But – and this is a big but – in its decision in February 2018, the Supreme Court gave Congress the prerogative to determine if there’s a need for extension.
“(The Constitution) does not fix a period for the duration of any extension of a proclamation or suspension but expressly leaves the matter to Congress – for a period to be determined by Congress,” said the SC in that decision.
This gives both the executive and legislative branches a huge upper hand going into the oral arguments.
As Calida said in his answer, “It is settled that the manner in which Congress deliberated on the President’s request for extension is not subject to judicial review.”
The past two decisions led dissenting justice Marvic Leonen to say that the Court was enabling “the rise of an emboldened authoritarian.”
With Maria Lourdes Sereno gone, there is one less expected dissenter. Leonen, Senior Associate Justice Antonio Carpio, and Associate Justice Benjamin Caguioa were the constant dissenters in this case.
But perhaps what the petitioners can hope for are new views.
If there’s one thing that the history of the Supreme Court has taught us – nothing is ever final, especially when new justices come along.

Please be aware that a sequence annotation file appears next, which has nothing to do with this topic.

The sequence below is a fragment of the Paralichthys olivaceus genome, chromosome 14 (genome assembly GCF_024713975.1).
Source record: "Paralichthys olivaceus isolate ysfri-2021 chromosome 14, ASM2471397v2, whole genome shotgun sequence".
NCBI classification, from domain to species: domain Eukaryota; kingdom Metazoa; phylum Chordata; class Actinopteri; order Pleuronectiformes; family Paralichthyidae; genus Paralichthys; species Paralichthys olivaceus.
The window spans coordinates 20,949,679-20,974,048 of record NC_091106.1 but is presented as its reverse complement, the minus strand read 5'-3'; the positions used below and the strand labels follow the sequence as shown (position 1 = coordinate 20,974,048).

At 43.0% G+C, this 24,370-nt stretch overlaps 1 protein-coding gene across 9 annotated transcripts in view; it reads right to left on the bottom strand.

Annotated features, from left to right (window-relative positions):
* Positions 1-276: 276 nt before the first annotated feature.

In fact, in the February 2018 decision, Associate Justice Francis Jardeleza went from being part of the majority to being a dissenter.
Duterte’s new appointees, Associate Justices Jose Reyes Jr, Ramon Paul Hernando, and Rosmari Carandang, and possibly another one to replace Associate Justice Noel Tijam, would present new views, and may be considered swing votes.
So in the bench of 14, there are 6 previous concurrences, 4 previous dissents, and 3 (possibly 4) votes up for grabs. (Currently there are only 13 justices on the Bench, as Duterte is yet to name Tijam's replacement. The application for Chief Justice Lucas Bersamin's replacement as associate justice has not started.)
Carandang said in an interview in 2017 that she believes Congress should have convened to approve the proclamation, not just to revoke or extend it, contrary to the majority decision of the Supreme Court that year.
Oral arguments have been set for January 29 and 30. – Rappler.com